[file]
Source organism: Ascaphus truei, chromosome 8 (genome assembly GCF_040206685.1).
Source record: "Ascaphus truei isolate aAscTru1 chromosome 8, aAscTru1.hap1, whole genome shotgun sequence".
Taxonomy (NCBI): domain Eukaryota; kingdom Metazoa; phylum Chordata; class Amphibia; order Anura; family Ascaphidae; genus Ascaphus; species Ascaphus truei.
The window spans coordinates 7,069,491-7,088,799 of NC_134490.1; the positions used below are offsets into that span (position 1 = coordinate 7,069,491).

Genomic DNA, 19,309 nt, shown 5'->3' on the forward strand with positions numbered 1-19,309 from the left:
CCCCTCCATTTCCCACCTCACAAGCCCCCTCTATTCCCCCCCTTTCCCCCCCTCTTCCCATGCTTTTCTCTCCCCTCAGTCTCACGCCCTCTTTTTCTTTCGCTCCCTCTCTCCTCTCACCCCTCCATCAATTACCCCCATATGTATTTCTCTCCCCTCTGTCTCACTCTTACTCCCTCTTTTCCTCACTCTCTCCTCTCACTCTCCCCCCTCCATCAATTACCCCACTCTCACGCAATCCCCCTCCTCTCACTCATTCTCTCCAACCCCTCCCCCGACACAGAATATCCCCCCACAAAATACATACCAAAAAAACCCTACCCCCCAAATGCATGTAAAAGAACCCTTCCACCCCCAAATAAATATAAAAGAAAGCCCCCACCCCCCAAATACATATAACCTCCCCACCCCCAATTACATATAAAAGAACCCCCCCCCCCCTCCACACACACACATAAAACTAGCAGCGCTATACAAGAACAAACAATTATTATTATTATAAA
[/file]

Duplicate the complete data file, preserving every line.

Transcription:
Source organism: Ascaphus truei, chromosome 8 (genome assembly GCF_040206685.1).
Source record: "Ascaphus truei isolate aAscTru1 chromosome 8, aAscTru1.hap1, whole genome shotgun sequence".
Taxonomy (NCBI): domain Eukaryota; kingdom Metazoa; phylum Chordata; class Amphibia; order Anura; family Ascaphidae; genus Ascaphus; species Ascaphus truei.
The window spans coordinates 7,069,491-7,088,799 of NC_134490.1; the positions used below are offsets into that span (position 1 = coordinate 7,069,491).

Genomic DNA, 19,309 nt, shown 5'->3' on the forward strand with positions numbered 1-19,309 from the left:
CCCCTCCATTTCCCACCTCACAAGCCCCCTCTATTCCCCCCCTTTCCCCCCCTCTTCCCATGCTTTTCTCTCCCCTCAGTCTCACGCCCTCTTTTTCTTTCGCTCCCTCTCTCCTCTCACCCCTCCATCAATTACCCCCATATGTATTTCTCTCCCCTCTGTCTCACTCTTACTCCCTCTTTTCCTCACTCTCTCCTCTCACTCTCCCCCCTCCATCAATTACCCCACTCTCACGCAATCCCCCTCCTCTCACTCATTCTCTCCAACCCCTCCCCCGACACAGAATATCCCCCCACAAAATACATACCAAAAAAACCCTACCCCCCAAATGCATGTAAAAGAACCCTTCCACCCCCAAATAAATATAAAAGAAAGCCCCCACCCCCCAAATACATATAACCTCCCCACCCCCAATTACATATAAAAGAACCCCCCCCCCCCTCCACACACACACATAAAACTAGCAGCGCTATACAAGAACAAACAATTATTATTATTATAAA